Banks are leveraging different solutions to defend against fraud. Standard Chartered has implemented a cyber threat monitoring solution on Straight2Bank, which provides real-time detection for device anomalies and suspicious activities based on a risk-based scoring model.

But there is no silver bullet, and a multi-layered approach should be applied. Significantly, Sunday notes, “Banks have put in all these controls, but as we’ve seen, fraudsters aren’t targeting banks: they’re targeting corporates and it’s very easy for them to attack the vulnerabilities we’ve talked about.”

While technological defences are essential, staff may mistakenly download malware that can cause internet banking to be compromised, or employees may fall victim to increasingly sophisticated BEC scams. “Fraudsters are going after the weaknesses in human behaviour,” says Terry. Ultimately it comes down to the human being sitting in front of the computer to spot anomalies and assess the situation.

“When it comes to cyber security, employee education and awareness is critical,” adds Sunday. “Without this, technical controls are almost bound to fail.

Your employees should be trained so that they can become a human firewall,” she advises.

The red flags of payment fraud

Crucial first steps in best practice for corporates include encouraging employees to never disclose credentials or passwords, to implement two-factor authorisation, avoid opening emails from unknown senders, be aware not to click on links from spam emails, and to install anti-virus or anti-malware software.

It’s also important to practice segregation of duties between employees authorised to initiate instructions, approve payments and reconcile account balances.

Beyond tell-tale signs such as generic salutations and poor spelling or grammar that indicate a basic attempt to extract a money transfer, there are more subtle signals that an email is an attempt at fraud. Paying attention to the tone used in an unusual request for payment is key. “If the email has a more formal approach than your client would normally use, this is also a sign that something may not be right,” says Terry. BEC is increasingly sophisticated and can appear quite genuine — so it’s important to remain vigilant.

Look out for these potential red flags when you receive a request for payment:

  • Be alert to unusual requests for money transfers from your suppliers, for example adding new beneficiaries or asking for payment in a different currency — even if the request comes from your CEO.
  • Look out for emails that present as highly confidential or require urgent action. Particularly in the case of CEO fraud, the element of high pressure or confidentiality is applied in the hope that targets won’t consult another colleague. A genuine organisation will wait.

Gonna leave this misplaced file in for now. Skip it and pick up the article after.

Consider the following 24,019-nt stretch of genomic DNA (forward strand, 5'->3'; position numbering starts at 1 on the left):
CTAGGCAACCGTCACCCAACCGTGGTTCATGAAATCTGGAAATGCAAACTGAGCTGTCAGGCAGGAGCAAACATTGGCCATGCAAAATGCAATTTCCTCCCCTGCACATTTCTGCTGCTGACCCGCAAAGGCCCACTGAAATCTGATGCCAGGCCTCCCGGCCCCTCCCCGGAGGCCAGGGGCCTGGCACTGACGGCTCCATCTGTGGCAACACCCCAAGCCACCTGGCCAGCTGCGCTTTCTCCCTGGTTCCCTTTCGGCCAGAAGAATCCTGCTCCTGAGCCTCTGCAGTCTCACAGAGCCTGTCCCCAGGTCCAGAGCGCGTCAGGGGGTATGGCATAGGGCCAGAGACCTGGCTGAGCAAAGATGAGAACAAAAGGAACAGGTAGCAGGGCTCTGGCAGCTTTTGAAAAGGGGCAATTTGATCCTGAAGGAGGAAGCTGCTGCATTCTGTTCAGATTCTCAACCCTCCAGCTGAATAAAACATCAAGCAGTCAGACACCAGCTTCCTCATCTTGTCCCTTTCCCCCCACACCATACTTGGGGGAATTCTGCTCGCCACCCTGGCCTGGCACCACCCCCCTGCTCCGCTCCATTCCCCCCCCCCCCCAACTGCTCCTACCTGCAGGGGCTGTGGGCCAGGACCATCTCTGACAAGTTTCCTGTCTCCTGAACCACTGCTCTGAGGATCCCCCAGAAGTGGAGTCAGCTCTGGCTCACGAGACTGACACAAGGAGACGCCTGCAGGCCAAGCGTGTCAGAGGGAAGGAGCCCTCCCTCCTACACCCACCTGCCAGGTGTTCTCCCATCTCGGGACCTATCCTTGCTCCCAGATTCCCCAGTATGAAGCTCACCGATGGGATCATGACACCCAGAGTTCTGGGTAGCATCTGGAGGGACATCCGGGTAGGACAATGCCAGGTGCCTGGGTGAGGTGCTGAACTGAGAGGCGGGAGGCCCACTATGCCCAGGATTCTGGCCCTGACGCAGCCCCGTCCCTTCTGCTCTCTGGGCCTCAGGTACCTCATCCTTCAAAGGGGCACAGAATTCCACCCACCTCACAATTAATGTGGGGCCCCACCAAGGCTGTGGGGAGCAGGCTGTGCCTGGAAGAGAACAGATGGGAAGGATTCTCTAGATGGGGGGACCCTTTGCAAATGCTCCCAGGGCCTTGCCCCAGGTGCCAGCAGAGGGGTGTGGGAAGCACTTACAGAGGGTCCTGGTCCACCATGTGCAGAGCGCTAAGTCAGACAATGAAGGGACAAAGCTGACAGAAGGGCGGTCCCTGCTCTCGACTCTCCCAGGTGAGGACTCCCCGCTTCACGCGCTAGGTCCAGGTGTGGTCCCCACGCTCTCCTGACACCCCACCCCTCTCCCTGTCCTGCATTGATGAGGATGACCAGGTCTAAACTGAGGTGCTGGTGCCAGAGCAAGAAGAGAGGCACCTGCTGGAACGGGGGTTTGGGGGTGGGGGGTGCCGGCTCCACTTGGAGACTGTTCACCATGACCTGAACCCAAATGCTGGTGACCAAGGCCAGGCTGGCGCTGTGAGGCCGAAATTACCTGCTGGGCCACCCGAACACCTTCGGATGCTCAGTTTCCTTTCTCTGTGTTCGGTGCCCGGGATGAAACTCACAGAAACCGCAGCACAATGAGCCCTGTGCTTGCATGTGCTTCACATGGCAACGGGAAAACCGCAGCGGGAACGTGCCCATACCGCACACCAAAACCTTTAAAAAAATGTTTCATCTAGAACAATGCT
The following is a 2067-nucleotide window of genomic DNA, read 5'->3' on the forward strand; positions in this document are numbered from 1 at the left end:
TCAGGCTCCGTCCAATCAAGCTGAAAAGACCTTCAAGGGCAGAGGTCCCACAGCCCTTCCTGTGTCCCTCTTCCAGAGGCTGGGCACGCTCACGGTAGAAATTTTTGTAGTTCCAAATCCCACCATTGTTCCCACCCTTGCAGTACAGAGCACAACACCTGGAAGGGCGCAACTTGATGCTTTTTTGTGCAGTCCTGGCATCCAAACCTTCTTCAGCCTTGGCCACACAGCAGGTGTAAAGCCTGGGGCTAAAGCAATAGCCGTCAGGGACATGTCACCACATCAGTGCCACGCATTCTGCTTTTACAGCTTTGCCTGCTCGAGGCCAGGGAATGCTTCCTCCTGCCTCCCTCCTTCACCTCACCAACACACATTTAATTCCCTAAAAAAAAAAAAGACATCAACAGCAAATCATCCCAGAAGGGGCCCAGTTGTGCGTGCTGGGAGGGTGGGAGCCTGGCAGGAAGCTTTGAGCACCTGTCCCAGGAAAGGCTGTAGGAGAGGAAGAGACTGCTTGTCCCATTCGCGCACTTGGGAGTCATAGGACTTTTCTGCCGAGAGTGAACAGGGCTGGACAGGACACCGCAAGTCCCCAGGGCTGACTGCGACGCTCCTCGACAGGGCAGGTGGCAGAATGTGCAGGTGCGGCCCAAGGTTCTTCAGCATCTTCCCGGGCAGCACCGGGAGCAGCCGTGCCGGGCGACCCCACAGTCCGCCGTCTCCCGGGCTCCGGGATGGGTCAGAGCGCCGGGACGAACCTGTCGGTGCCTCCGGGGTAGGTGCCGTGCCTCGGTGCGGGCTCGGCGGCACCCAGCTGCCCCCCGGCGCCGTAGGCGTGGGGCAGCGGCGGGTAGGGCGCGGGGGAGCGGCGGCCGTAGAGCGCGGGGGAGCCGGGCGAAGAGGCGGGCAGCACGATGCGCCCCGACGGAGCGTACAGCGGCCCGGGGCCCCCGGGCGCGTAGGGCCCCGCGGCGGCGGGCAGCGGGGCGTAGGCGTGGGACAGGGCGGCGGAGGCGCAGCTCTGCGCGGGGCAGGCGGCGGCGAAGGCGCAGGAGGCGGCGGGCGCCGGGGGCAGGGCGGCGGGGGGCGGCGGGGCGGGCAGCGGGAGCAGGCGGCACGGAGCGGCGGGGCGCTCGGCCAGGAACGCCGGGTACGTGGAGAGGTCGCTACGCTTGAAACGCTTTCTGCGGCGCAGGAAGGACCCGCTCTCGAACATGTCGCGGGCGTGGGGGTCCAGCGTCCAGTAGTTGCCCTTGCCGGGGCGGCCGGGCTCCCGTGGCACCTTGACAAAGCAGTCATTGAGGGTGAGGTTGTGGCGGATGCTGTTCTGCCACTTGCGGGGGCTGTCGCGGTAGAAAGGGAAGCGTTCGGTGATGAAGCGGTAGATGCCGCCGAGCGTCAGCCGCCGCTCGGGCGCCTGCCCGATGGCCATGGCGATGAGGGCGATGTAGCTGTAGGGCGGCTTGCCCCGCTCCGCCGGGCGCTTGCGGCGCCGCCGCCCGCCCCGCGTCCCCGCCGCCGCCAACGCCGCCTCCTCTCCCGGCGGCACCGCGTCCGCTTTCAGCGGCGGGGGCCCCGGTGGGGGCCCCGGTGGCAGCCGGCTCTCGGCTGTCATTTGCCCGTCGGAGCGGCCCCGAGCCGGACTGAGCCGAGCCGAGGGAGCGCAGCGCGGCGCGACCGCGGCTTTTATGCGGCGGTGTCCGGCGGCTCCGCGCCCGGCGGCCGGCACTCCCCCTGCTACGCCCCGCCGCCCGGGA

• Check the URL to ensure it’s the correct domain that you usually interact with.
  • Fraudsters may add subtle differences such as an extra character or numeral after the email address of the person they’re impersonating. To check if this tactic is being used in a suspicious email, hover the mouse over the name of the sender to see if it’s the genuine email address of your client or supplier.

Find more tips for spotting red flags at the Fighting Fraud webpage on

"Your employees should be trained so that they can become a human firewall."

When it comes to cyber security, employee education and awareness is critical. Without this, technical controls are almost bound to fail.

Stop before you act

If you suspect something suspicious, especially if you’ve been put under pressure to make a payment that doesn’t align with regular behaviour, give yourself time to process the situation and make a sound decision once you’ve been able to cross-check with the right people.

“Don’t be rushed. Listen to your instincts,” advises Terry. “If it doesn’t feel right, stop and think about what you’re doing before making that transaction.”

“Understand your role and your responsibility to your company, to protect its assets,” adds Sunday. “You don’t want to just protect the ability to transfer funds, you want to protect your sensitive information.”

Frances wrapped up with this three-step fraud prevention tip:

Spot the red flags and always verify requests independently.

Stop for a minute. Don’t act on a payment request immediately, especially if the request is urgent. Assess the situation to see if you’re being put under unnecessary pressure.

Report any suspicious activity. The earlier you report and escalate an incident, the better chance you have of recovering the funds.

Learn more about protecting yourself from fraud here.